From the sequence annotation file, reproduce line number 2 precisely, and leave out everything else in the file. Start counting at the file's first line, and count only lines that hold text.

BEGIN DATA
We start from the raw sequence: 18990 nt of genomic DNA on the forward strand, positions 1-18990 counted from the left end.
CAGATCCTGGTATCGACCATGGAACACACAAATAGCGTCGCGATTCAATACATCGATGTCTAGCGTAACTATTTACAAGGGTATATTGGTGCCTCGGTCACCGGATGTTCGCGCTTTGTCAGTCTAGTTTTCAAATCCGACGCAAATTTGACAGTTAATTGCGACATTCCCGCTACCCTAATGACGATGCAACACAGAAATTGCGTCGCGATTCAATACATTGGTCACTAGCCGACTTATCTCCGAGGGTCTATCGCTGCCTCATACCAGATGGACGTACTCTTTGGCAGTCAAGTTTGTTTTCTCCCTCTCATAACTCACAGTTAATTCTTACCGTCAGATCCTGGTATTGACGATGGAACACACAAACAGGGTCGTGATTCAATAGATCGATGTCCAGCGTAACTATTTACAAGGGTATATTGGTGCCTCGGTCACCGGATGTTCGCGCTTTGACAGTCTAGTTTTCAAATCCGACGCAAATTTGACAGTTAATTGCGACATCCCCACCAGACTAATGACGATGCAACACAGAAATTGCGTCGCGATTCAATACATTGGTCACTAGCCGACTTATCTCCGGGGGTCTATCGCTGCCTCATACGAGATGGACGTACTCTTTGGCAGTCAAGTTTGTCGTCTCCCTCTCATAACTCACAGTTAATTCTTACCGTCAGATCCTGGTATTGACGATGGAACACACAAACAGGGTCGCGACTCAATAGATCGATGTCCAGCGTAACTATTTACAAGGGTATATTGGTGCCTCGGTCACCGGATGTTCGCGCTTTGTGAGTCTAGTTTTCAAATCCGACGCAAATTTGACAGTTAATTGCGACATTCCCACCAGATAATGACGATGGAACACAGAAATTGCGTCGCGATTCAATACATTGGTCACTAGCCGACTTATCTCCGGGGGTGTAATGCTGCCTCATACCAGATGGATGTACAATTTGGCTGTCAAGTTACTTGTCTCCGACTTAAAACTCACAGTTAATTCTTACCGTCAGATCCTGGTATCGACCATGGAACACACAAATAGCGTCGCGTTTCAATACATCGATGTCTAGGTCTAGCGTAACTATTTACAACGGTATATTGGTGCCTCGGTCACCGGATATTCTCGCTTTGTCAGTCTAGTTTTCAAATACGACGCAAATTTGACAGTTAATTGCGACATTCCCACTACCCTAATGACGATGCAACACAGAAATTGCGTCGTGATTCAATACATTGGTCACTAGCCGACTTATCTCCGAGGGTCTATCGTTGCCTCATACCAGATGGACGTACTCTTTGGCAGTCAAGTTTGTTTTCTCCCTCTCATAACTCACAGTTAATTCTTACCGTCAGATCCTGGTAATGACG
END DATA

CAGATCCTGGTATCGACCATGGAACACACAAATAGCGTCGCGATTCAATACATCGATGTCTAGCGTAACTATTTACAAGGGTATATTGGTGCCTCGGTCACCGGATGTTCGCGCTTTGTCAGTCTAGTTTTCAAATCCGACGCAAATTTGACAGTTAATTGCGACATTCCCGCTACCCTAATGACGATGCAACACAGAAATTGCGTCGCGATTCAATACATTGGTCACTAGCCGACTTATCTCCGAGGGTCTATCGCTGCCTCATACCAGATGGACGTACTCTTTGGCAGTCAAGTTTGTTTTCTCCCTCTCATAACTCACAGTTAATTCTTACCGTCAGATCCTGGTATTGACGATGGAACACACAAACAGGGTCGTGATTCAATAGATCGATGTCCAGCGTAACTATTTACAAGGGTATATTGGTGCCTCGGTCACCGGATGTTCGCGCTTTGACAGTCTAGTTTTCAAATCCGACGCAAATTTGACAGTTAATTGCGACATCCCCACCAGACTAATGACGATGCAACACAGAAATTGCGTCGCGATTCAATACATTGGTCACTAGCCGACTTATCTCCGGGGGTCTATCGCTGCCTCATACGAGATGGACGTACTCTTTGGCAGTCAAGTTTGTCGTCTCCCTCTCATAACTCACAGTTAATTCTTACCGTCAGATCCTGGTATTGACGATGGAACACACAAACAGGGTCGCGACTCAATAGATCGATGTCCAGCGTAACTATTTACAAGGGTATATTGGTGCCTCGGTCACCGGATGTTCGCGCTTTGTGAGTCTAGTTTTCAAATCCGACGCAAATTTGACAGTTAATTGCGACATTCCCACCAGATAATGACGATGGAACACAGAAATTGCGTCGCGATTCAATACATTGGTCACTAGCCGACTTATCTCCGGGGGTGTAATGCTGCCTCATACCAGATGGATGTACAATTTGGCTGTCAAGTTACTTGTCTCCGACTTAAAACTCACAGTTAATTCTTACCGTCAGATCCTGGTATCGACCATGGAACACACAAATAGCGTCGCGTTTCAATACATCGATGTCTAGGTCTAGCGTAACTATTTACAACGGTATATTGGTGCCTCGGTCACCGGATATTCTCGCTTTGTCAGTCTAGTTTTCAAATACGACGCAAATTTGACAGTTAATTGCGACATTCCCACTACCCTAATGACGATGCAACACAGAAATTGCGTCGTGATTCAATACATTGGTCACTAGCCGACTTATCTCCGAGGGTCTATCGTTGCCTCATACCAGATGGACGTACTCTTTGGCAGTCAAGTTTGTTTTCTCCCTCTCATAACTCACAGTTAATTCTTACCGTCAGATCCTGGTAATGACG